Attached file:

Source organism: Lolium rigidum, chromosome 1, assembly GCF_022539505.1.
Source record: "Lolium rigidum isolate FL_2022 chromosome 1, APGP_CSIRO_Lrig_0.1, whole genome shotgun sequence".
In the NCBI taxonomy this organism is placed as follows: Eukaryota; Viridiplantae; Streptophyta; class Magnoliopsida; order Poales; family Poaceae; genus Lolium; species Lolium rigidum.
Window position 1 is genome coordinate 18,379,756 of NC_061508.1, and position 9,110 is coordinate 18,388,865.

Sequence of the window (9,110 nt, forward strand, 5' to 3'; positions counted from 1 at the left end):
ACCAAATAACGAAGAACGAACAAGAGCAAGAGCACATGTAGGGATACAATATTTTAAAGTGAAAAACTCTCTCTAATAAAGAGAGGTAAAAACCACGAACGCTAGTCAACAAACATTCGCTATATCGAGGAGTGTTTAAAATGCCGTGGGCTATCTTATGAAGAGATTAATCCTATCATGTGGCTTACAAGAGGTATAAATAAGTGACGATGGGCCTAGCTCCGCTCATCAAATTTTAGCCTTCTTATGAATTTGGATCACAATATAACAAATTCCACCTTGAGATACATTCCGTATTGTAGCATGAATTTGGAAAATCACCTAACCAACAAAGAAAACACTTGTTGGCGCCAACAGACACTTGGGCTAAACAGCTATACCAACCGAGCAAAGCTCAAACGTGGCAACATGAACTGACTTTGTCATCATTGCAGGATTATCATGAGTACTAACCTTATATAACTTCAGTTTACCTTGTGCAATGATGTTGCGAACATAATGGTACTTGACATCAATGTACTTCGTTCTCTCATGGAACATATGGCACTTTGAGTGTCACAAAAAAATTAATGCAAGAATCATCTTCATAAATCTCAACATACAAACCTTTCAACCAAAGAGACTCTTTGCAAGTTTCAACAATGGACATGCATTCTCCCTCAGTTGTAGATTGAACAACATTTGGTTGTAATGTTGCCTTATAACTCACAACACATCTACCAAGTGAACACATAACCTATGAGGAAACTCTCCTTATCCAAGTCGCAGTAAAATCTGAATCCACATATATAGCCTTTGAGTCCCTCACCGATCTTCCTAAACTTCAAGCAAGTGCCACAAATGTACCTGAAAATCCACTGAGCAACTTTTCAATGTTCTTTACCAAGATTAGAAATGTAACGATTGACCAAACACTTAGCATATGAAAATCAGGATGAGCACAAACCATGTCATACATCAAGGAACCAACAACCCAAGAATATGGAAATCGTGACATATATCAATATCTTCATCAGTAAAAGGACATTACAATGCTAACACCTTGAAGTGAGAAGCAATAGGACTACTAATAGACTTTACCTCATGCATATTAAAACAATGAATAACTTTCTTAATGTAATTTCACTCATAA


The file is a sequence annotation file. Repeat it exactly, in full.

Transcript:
Source organism: Lolium rigidum, chromosome 1, assembly GCF_022539505.1.
Source record: "Lolium rigidum isolate FL_2022 chromosome 1, APGP_CSIRO_Lrig_0.1, whole genome shotgun sequence".
In the NCBI taxonomy this organism is placed as follows: Eukaryota; Viridiplantae; Streptophyta; class Magnoliopsida; order Poales; family Poaceae; genus Lolium; species Lolium rigidum.
Window position 1 is genome coordinate 18,379,756 of NC_061508.1, and position 9,110 is coordinate 18,388,865.

Sequence of the window (9,110 nt, forward strand, 5' to 3'; positions counted from 1 at the left end):
ACCAAATAACGAAGAACGAACAAGAGCAAGAGCACATGTAGGGATACAATATTTTAAAGTGAAAAACTCTCTCTAATAAAGAGAGGTAAAAACCACGAACGCTAGTCAACAAACATTCGCTATATCGAGGAGTGTTTAAAATGCCGTGGGCTATCTTATGAAGAGATTAATCCTATCATGTGGCTTACAAGAGGTATAAATAAGTGACGATGGGCCTAGCTCCGCTCATCAAATTTTAGCCTTCTTATGAATTTGGATCACAATATAACAAATTCCACCTTGAGATACATTCCGTATTGTAGCATGAATTTGGAAAATCACCTAACCAACAAAGAAAACACTTGTTGGCGCCAACAGACACTTGGGCTAAACAGCTATACCAACCGAGCAAAGCTCAAACGTGGCAACATGAACTGACTTTGTCATCATTGCAGGATTATCATGAGTACTAACCTTATATAACTTCAGTTTACCTTGTGCAATGATGTTGCGAACATAATGGTACTTGACATCAATGTACTTCGTTCTCTCATGGAACATATGGCACTTTGAGTGTCACAAAAAAATTAATGCAAGAATCATCTTCATAAATCTCAACATACAAACCTTTCAACCAAAGAGACTCTTTGCAAGTTTCAACAATGGACATGCATTCTCCCTCAGTTGTAGATTGAACAACATTTGGTTGTAATGTTGCCTTATAACTCACAACACATCTACCAAGTGAACACATAACCTATGAGGAAACTCTCCTTATCCAAGTCGCAGTAAAATCTGAATCCACATATATAGCCTTTGAGTCCCTCACCGATCTTCCTAAACTTCAAGCAAGTGCCACAAATGTACCTGAAAATCCACTGAGCAACTTTTCAATGTTCTTTACCAAGATTAGAAATGTAACGATTGACCAAACACTTAGCATATGAAAATCAGGATGAGCACAAACCATGTCATACATCAAGGAACCAACAACCCAAGAATATGGAAATCGTGACATATATCAATATCTTCATCAGTAAAAGGACATTACAATGCTAACACCTTGAAGTGAGAAGCAATAGGACTACTAATAGACTTTACCTCATGCATATTAAAACAATGAATAACTTTCTTAATGTAATTTCACTCATAA